Trump envoy to Canada defends pause in WHO funding
President accuses international agency of a cover-up and making mistakes in handling the outbreak in China.
OTTAWA — Donald Trump’s envoy to Canada defended the U.S. president’s controversial decision to temporarily stop funding the World Health Organization during the COVID-19 pandemic.
Acting ambassador Richard Mills said Thursday the pause in funding ordered by the president is necessary so the U.S. can assess the WHO’s transparency and accountability.
Last week, Trump accused the WHO of a cover-up and making mistakes in handling the outbreak in China. Secretary of State Mike Pompeo doubled down on those concerns speaking to reporters this week. The U.S. is the UN agency’s top funder, providing hundreds of millions of dollars annually.
Mills said the U.S. is still doing its part to support the international effort to fight the pandemic through an additional $775 million in funding through the U.S. State Department’s aid branch.
“We believe accountability, transparency, it’s very important,” Mills said.
“As we move forward, if the WHO is going to play an effective role in helping us through the pandemic, and in the actions that we all need to take after this has been defeated and we look back at what we could have done differently, we need now to be thinking about what kinds of reforms and changes might be needed at WHO.”
Mills said the 60- to 90-day funding pause is designed “give the United States a chance to think through _ as the major donor _ what do we need to see in the WHO going forward so that we can have confidence as we do move forward.”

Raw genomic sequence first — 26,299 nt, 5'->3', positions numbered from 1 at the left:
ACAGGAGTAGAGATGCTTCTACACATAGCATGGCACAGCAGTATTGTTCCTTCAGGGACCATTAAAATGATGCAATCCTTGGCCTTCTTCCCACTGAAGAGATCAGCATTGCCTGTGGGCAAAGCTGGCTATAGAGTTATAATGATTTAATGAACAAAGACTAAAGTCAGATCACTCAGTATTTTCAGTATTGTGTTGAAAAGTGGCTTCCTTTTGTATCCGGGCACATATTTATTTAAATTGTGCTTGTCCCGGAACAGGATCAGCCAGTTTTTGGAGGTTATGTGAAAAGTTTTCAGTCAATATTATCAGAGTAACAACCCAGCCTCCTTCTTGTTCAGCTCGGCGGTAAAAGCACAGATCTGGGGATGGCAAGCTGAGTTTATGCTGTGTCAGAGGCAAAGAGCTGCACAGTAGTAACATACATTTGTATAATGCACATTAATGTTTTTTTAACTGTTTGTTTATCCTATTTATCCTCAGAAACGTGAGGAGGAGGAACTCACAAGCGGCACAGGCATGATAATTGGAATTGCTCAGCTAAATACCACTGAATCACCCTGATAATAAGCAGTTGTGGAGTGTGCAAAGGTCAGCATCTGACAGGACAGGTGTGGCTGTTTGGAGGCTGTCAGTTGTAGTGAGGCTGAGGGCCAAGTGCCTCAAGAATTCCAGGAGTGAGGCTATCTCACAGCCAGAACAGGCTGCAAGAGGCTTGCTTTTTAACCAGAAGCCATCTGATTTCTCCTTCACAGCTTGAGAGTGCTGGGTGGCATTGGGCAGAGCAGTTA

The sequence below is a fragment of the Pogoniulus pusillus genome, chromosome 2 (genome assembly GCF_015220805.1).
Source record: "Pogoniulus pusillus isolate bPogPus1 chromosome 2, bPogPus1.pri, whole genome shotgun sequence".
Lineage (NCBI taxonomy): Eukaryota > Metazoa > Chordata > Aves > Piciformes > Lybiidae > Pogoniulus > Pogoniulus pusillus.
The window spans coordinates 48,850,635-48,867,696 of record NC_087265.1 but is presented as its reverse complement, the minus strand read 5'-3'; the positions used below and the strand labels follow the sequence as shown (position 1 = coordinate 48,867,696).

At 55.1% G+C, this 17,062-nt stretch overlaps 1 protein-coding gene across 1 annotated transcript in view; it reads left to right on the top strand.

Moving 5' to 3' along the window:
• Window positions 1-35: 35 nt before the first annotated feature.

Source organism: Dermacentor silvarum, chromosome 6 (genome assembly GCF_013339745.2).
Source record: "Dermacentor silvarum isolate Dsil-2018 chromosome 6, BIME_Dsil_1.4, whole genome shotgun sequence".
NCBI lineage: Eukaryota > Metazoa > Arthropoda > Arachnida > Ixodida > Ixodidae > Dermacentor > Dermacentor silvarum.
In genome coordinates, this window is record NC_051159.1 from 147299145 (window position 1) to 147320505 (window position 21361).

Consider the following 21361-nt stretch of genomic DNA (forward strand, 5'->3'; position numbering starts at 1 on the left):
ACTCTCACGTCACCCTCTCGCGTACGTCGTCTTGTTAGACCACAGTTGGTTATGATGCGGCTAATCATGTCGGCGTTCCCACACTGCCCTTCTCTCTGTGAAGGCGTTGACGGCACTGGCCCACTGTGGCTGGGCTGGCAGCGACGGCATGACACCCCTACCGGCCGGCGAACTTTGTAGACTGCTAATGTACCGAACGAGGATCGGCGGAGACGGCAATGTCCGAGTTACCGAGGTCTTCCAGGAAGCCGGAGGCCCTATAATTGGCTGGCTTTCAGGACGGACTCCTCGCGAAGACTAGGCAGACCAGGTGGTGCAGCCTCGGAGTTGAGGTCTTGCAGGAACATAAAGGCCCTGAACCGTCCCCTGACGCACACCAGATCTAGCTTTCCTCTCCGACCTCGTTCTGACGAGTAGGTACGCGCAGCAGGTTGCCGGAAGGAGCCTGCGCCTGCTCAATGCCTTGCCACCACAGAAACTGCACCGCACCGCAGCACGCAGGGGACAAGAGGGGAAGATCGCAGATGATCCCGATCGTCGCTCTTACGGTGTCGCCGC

Trump has been widely condemned internationally for the decision, while the Trudeau government has maintained its support for the WHO during the pandemic fight.
Foreign Affairs Minister Francois-Philippe Champagne said questions about the WHO’s role in the pandemic should be answered later, not during the international effort to stop the spread of the novel coronavirus.
“It’s not when there’s a raging fire that we have to check if we had the right fire detector. There will be a moment to have a post-mortem,” Champagne said Thursday in a videoconference with the Montreal Council on Foreign Relations.
“There will be a moment to ask to review the mission, the leadership, the financing, to see if we have the right health prevention alert mechanisms.”
On Wednesday, Pompeo offered more detailed criticism of the WHO and the shortfalls he saw in China’s early reporting on the pandemic to the organization. More than a decade ago, he said the U.S. pushed through reforms at the WHO after the outbreak of SARS to that set “very clear expectations for how every country must disclose data to protect global health.”
Pompeo said that as of 2007, an article in international health regulations requires countries to report health emergencies within their borders within 24 hours.
“We strongly believe that the Chinese Communist Party did not report the outbreak of the new coronavirus in a timely fashion to the World Health Organization.”
— By Mike Blanchfield